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Published October 13, 2005 | Supplemental Material
Journal Article Open

The N-end rule pathway as a nitric oxide sensor controlling the levels of multiple regulators


The conjugation of arginine to proteins is a part of the N-end rule pathway of protein degradation. Three amino (N)-terminal residues—aspartate, glutamate and cysteine—are arginylated by ATE1-encoded arginyl-transferases. Here we report that oxidation of N-terminal cysteine is essential for its arginylation. The in vivo oxidation of N-terminal cysteine, before its arginylation, is shown to require nitric oxide. We reconstituted this process in vitro as well. The levels of regulatory proteins bearing N-terminal cysteine, such as RGS4, RGS5 and RGS16, are greatly increased in mouse ATE1^-/- embryos, which lack arginylation. Stabilization of these proteins, the first physiological substrates of mammalian N-end rule pathway, may underlie cardiovascular defects in ATE1^-/- embryos. Our findings identify the N-end rule pathway as a new nitric oxide sensor that functions through its ability to destroy specific regulatory proteins bearing N-terminal cysteine, at rates controlled by nitric oxide and apparently by oxygen as well.

Additional Information

© 2005 Nature Publishing Group. Received 26 May; accepted 15 July 2005. We thank G. Enikolopov, T. Michurina and J. M. Encinas for NOS1^-/- mice; A. Mülsch for DNIC-[GSH]_2; M. Shahgholi and J. Zhou for MS analyses of peptides; F. Rusnak and G. Hathaway for protein sequencing; J. Racs and S. Horvath for peptide synthesis; L. del Carmen Sandoval, B. W. Kennedy and S. Pease for advice and assistance with mouse mutants; Y. T. Kwon for [UBR1^-/-UBR2^-/-] cells; R. Baker for plasmids that enabled the USP2-based ubiquitin fusion technique; G. Eriani and F. Du for gifts of other plasmids; Z. Xia for USP2 enzyme; R. Roberts for use of his laboratory equipment; and E. Graciet and C. Brower for comments on the manuscript. Purification of mouse ATE1-1 was performed at CalTech's Protein Expression Center by I. K. Nangiana and the late P. Snow. We dedicate this paper to the memory of Dr Snow. This work was supported by grants from the NIH and the Ellison Medical Foundation to A.V.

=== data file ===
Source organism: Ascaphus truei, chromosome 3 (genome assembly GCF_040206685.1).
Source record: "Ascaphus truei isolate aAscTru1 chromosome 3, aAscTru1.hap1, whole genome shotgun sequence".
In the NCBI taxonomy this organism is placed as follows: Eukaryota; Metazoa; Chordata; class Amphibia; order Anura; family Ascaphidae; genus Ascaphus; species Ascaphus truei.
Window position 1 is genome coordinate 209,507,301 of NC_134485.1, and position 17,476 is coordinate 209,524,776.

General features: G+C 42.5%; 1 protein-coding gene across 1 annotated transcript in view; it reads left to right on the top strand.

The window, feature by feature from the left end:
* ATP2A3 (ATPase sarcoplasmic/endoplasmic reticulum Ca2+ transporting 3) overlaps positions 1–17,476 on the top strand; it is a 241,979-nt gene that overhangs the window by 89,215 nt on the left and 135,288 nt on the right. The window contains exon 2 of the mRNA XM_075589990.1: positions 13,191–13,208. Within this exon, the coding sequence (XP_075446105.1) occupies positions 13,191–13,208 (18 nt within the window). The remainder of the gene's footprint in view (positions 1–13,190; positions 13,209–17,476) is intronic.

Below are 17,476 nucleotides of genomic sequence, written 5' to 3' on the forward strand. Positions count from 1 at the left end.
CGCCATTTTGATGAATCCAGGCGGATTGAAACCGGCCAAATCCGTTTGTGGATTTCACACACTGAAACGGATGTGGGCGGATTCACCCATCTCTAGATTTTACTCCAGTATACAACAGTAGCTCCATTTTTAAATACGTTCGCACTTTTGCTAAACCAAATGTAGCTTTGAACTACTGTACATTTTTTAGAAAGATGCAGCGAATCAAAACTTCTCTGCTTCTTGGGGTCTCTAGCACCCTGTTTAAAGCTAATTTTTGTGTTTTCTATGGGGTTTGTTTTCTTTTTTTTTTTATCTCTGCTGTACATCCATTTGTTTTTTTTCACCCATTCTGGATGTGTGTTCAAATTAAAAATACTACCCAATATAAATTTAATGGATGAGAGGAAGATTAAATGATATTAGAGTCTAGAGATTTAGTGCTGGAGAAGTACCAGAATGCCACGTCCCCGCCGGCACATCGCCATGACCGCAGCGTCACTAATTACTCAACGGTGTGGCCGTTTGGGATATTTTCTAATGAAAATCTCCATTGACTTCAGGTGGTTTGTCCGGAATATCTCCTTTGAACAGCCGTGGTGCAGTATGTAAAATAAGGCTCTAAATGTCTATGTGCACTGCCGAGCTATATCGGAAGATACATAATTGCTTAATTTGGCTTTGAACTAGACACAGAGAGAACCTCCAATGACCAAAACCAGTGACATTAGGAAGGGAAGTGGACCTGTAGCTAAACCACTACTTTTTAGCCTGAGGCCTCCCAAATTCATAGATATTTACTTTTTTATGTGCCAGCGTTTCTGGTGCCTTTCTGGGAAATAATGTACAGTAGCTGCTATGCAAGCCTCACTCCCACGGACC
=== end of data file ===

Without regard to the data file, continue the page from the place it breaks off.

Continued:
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October 20, 2023